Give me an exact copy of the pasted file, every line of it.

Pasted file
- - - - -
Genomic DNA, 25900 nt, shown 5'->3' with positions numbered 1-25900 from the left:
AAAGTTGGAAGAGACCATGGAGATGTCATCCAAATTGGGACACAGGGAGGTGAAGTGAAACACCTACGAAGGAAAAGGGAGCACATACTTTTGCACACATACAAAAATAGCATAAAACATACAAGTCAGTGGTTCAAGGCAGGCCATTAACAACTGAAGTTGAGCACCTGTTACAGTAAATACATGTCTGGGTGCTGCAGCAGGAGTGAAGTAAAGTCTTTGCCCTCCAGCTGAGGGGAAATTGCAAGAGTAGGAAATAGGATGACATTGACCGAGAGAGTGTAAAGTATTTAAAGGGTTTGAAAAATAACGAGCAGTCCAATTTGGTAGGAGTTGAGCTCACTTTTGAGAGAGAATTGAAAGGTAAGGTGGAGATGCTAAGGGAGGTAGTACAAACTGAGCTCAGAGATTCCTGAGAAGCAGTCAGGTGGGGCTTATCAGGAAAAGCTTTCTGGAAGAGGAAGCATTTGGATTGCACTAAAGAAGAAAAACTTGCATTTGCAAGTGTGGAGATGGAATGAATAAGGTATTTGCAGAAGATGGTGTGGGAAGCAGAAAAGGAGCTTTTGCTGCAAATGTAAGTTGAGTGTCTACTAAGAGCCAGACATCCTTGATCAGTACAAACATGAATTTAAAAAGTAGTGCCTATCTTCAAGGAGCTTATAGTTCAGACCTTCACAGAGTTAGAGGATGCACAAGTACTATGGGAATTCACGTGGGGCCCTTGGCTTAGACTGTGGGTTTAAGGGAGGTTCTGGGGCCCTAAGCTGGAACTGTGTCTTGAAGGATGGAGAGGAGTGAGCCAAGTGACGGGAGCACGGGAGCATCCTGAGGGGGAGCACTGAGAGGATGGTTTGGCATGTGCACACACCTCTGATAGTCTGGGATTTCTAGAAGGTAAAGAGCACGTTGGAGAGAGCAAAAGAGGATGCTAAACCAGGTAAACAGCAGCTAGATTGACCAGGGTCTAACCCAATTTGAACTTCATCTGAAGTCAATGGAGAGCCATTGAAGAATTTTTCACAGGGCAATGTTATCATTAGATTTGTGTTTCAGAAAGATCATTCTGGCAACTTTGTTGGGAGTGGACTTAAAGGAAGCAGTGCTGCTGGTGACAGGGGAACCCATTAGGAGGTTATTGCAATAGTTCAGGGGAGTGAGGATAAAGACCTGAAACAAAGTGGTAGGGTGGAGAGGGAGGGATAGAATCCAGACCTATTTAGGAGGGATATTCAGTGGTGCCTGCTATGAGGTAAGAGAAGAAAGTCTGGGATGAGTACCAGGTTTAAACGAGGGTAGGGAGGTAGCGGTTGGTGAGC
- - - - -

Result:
Genomic DNA, 25900 nt, shown 5'->3' with positions numbered 1-25900 from the left:
AAAGTTGGAAGAGACCATGGAGATGTCATCCAAATTGGGACACAGGGAGGTGAAGTGAAACACCTACGAAGGAAAAGGGAGCACATACTTTTGCACACATACAAAAATAGCATAAAACATACAAGTCAGTGGTTCAAGGCAGGCCATTAACAACTGAAGTTGAGCACCTGTTACAGTAAATACATGTCTGGGTGCTGCAGCAGGAGTGAAGTAAAGTCTTTGCCCTCCAGCTGAGGGGAAATTGCAAGAGTAGGAAATAGGATGACATTGACCGAGAGAGTGTAAAGTATTTAAAGGGTTTGAAAAATAACGAGCAGTCCAATTTGGTAGGAGTTGAGCTCACTTTTGAGAGAGAATTGAAAGGTAAGGTGGAGATGCTAAGGGAGGTAGTACAAACTGAGCTCAGAGATTCCTGAGAAGCAGTCAGGTGGGGCTTATCAGGAAAAGCTTTCTGGAAGAGGAAGCATTTGGATTGCACTAAAGAAGAAAAACTTGCATTTGCAAGTGTGGAGATGGAATGAATAAGGTATTTGCAGAAGATGGTGTGGGAAGCAGAAAAGGAGCTTTTGCTGCAAATGTAAGTTGAGTGTCTACTAAGAGCCAGACATCCTTGATCAGTACAAACATGAATTTAAAAAGTAGTGCCTATCTTCAAGGAGCTTATAGTTCAGACCTTCACAGAGTTAGAGGATGCACAAGTACTATGGGAATTCACGTGGGGCCCTTGGCTTAGACTGTGGGTTTAAGGGAGGTTCTGGGGCCCTAAGCTGGAACTGTGTCTTGAAGGATGGAGAGGAGTGAGCCAAGTGACGGGAGCACGGGAGCATCCTGAGGGGGAGCACTGAGAGGATGGTTTGGCATGTGCACACACCTCTGATAGTCTGGGATTTCTAGAAGGTAAAGAGCACGTTGGAGAGAGCAAAAGAGGATGCTAAACCAGGTAAACAGCAGCTAGATTGACCAGGGTCTAACCCAATTTGAACTTCATCTGAAGTCAATGGAGAGCCATTGAAGAATTTTTCACAGGGCAATGTTATCATTAGATTTGTGTTTCAGAAAGATCATTCTGGCAACTTTGTTGGGAGTGGACTTAAAGGAAGCAGTGCTGCTGGTGACAGGGGAACCCATTAGGAGGTTATTGCAATAGTTCAGGGGAGTGAGGATAAAGACCTGAAACAAAGTGGTAGGGTGGAGAGGGAGGGATAGAATCCAGACCTATTTAGGAGGGATATTCAGTGGTGCCTGCTATGAGGTAAGAGAAGAAAGTCTGGGATGAGTACCAGGTTTAAACGAGGGTAGGGAGGTAGCGGTTGGTGAGC